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'The Outsider' is Sci-Fi's Answer to True Crime's Unanswered Questions

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Stephen King is considered a master of the creepy and terrifying. The HBO show The Outsider, adapted from his novel of the same name, is like every horrific true crime story wrapped into one. Even worse, there is a mythical creature behind the child murders the show tries to solve, making it even scarier than the real stories we consume as fans of the genre. But children being murdered?



Before I proceed any further, I would like to announce something distasteful about Stephen King. Although he is someone I respect regarding his tremendous success within the horror genre, I have to confess, one of the elements I never fancied about King is his ambition and over-excitement to kill off kids. Seriously though, what is wrong with this guy? Killing kids should not be televised in any way. I understand that some of these stories happen to be true-crime, and have actually happened. But let us not converge so much on kids in general. I mean if you have not already noticed, it seems all King's stories involve kids being killed. Or is it just me?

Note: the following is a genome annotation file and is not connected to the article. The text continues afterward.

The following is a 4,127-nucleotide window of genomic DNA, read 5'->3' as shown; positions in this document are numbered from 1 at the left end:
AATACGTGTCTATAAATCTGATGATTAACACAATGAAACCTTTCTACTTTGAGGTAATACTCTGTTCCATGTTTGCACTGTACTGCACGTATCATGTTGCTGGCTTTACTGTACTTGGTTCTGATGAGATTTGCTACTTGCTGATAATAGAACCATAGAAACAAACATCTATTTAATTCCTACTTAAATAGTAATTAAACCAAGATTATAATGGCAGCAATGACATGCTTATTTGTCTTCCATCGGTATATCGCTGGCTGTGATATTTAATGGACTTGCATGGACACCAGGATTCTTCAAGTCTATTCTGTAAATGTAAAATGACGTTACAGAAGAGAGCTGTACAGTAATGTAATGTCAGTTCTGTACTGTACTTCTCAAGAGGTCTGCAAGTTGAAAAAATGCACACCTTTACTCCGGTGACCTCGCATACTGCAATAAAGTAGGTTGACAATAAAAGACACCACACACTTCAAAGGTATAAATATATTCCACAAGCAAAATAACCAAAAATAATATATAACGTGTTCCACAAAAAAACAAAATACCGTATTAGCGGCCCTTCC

I would not be telling you the truth if I said it does not bother me. Then I guess someone has to be evil enough to write about them. So, unfortunately, this has left me asking myself many questions regarding the true nature of King's character.



Anyway, getting back to the author's movie:


This hooded man, who is wreaking havoc on innocent people in The Outsider, explains the mysteries that plague us:



The Outsider begins with brutal child murder, one of the worst acts imaginable. However, it seems that the killer has been found quickly, (thank God) and the case will be solved, thanks to Detective Ralph Anderson Ben Mendelsohn.



Community baseball coach and all-around loved father, Terry Maitland, Jason Bateman has his DNA all over the scene, but he also has evidence he was in another town, as the murder took place.



The case continues to get more confusing when it seems like there were two different versions of Terry. Eventually, the detective’s investigation points to a mysterious figure that can take people’s DNA. But he refuses to believe it.



The murder of the young boy in The Outsider has similarities with very famous unsolved murders. The body was found in the woods, mutilated and involving some kind of sexual element, which mirrors victims in both the West Memphis murders and the Atlanta Child Murders. Both are horrific and remain with so many unanswered questions to this day.